There seems to be a growing trend amongst BC craft breweries that I’ve noticed in the last little while: interesting seasonal releases in 750ml bottles. Russell Brewing, Lighthouse Brewing, Vancouver Island Brewery and Whistler Brewing are all recent examples of companies that have taken some crazy idea for a seasonal and ran with it. Russell began their “Ministry of Beer” series with a really awesome wheat wine (??) that surprised a lot of beer geeks. They also brew commercial batches of national homebrew competition winners, an idea that I love and want to see more of. Lighthouse seriously upped their game with the stellar Belgian Black and Belgian White: two very, very good beers. Even Granville Island Brewing, which has been bought out by macrobrewery Molson, gets the opportunity to make some killer seasonals (such as their Imperial IPA and recent Cascadian Dark Ale). Not every brewery gets to do this, and not nearly as often. For some, the production is too time-consuming, or they are simply catching up their regular line-up with no room for anything else. I’d like to imagine breweries like Driftwood and Phillips, who release seasonals quite often, were the inspiration for everyone else in BC, but the need to create something unique, interesting, or just plain awesome has been around for quite some time, I figure…
Whistler Brewing Co. first dipped their toes in the seasonal pool with their bright, easy-drinking Grapefruit Ale one summer, and it stuck so well that they now produce it as part of their 6-pack lineup during the summertime. In the fall, they released their Chestnut Ale, which was considered a great departure of the typical pumpkin ales normally offered during the season (though I don’t mind pumpkin ales at all…keep them coming!). Springtime brought forth their Chai Maple Ale, which I found to be considerably sweet, and my least favorite from their seasonals thus far. This summer, with the need to fill the gap left by the Grapefruit Ale, Whistler has had to come up with something equally as refreshing. Starting off with a fruit-based beer was probably a good idea. But pineapple? The cook in me knows that the acid from pineapple is quite harsh to other things, including itself. But, seeing as they had much success with the grapefruit, they should manage just fine. Or did they?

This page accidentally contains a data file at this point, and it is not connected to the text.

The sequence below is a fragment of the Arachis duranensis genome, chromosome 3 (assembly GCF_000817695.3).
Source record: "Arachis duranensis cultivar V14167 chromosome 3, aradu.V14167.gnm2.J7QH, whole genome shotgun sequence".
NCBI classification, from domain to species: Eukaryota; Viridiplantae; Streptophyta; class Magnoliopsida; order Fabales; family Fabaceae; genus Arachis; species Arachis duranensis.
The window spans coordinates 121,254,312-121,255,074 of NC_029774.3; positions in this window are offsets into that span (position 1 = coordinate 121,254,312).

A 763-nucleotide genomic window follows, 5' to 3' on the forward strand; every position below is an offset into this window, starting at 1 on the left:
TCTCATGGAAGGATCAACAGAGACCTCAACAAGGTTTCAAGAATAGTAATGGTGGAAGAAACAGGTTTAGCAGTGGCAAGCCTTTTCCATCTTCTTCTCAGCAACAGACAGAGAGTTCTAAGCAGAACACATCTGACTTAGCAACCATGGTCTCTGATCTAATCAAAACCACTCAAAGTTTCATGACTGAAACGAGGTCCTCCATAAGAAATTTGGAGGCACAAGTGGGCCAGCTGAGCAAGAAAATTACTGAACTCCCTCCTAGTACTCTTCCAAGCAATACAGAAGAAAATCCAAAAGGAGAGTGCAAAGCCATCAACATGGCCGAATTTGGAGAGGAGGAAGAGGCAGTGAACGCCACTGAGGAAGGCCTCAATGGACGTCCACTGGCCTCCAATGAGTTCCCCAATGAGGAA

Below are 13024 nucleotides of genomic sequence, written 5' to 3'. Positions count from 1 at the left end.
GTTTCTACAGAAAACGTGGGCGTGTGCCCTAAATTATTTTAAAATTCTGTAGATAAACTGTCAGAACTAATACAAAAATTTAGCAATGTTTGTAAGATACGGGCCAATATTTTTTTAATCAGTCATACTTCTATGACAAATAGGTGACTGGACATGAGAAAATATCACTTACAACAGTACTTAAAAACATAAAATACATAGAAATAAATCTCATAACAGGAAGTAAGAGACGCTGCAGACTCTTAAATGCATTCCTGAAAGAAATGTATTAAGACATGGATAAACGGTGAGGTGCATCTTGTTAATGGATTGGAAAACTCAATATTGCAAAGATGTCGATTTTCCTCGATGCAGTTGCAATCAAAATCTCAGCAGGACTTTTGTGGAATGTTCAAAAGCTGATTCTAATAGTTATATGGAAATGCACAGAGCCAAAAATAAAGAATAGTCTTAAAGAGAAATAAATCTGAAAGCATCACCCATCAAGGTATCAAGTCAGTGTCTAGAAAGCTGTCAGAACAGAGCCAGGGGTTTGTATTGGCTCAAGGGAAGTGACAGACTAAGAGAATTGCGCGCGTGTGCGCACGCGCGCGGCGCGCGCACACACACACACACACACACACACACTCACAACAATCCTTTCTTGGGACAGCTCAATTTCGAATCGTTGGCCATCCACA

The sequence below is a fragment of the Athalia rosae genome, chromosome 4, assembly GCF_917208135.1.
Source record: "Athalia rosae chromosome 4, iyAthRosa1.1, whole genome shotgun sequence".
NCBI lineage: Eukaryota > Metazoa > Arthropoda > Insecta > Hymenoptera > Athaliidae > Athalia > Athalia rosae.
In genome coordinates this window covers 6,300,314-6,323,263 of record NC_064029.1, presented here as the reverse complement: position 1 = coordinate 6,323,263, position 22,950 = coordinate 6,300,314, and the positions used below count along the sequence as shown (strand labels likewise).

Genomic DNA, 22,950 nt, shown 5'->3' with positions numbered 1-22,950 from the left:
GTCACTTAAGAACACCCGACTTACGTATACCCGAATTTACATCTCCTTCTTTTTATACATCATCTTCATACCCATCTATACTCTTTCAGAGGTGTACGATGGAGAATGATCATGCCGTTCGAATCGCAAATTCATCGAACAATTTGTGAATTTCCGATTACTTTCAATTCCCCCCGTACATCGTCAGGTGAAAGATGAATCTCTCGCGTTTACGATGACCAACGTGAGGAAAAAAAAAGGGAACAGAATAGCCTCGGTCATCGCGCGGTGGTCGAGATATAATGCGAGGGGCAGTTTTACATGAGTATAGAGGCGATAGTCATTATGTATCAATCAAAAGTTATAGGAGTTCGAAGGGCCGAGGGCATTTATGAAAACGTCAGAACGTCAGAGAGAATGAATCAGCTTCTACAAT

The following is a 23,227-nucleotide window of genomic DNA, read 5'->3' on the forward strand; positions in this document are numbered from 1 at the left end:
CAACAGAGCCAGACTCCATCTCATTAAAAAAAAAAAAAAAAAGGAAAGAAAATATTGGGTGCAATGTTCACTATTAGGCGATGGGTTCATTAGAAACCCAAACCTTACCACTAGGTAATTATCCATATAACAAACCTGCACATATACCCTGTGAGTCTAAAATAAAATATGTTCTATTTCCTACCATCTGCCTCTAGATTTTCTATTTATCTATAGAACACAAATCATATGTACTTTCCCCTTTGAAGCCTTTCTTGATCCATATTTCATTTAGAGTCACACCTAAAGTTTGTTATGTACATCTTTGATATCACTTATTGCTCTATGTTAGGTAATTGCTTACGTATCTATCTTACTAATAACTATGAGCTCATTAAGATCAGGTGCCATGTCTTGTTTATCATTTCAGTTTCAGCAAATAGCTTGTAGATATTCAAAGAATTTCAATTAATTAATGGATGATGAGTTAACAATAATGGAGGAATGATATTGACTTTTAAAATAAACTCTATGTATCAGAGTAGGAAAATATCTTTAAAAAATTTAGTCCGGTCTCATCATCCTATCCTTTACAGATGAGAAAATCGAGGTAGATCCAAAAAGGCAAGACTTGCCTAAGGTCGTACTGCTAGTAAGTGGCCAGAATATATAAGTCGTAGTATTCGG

It pours a nice yellowish orange, with a fairly decent amount of head, even if it doesn’t stick around too long. The smell takes me back, though, it’s like a sweet candied pineapple…I loved that stuff when I was younger! The flavour is more or less the same…that candied pineapple is right there in your face. Maybe even a tinge of orange as well. Not as sweet as the smell would tell you, but still reasonably so. It feels completely crisp, but doesn’t linger around for too long on your palate (to be expected, it’s not too heavy). If you’re looking for complexity in a beer, this doesn’t have it. At 5%, you can split a couple with others no problem, or finish one yourself without getting completely smashed. As it warms up it kind of loses its magic, so I would definitely try to have it as cold as you can. Just like the grapefruit, I’d be happy drinking this through the evening any day this summer (even though the day I reviewed this it was the one cold and rainy day…).
Overall, I’d recommend this beer to both the beer geek and those newer to beer. Although Erin still thinks it just “tastes like beer”, it has enough fruity qualities to ease people in. In fact, fruity wheat beers are a great way to get people into trying out beer (as well as some lambics). I’ll probably have a Ratebeer review up on it soon based on my findings, for those interested, but for the time being I’d say it rates about a 3.5 out of 5. But for those who don’t care for numbers, I would just recommend trying it out if you come across a bottle!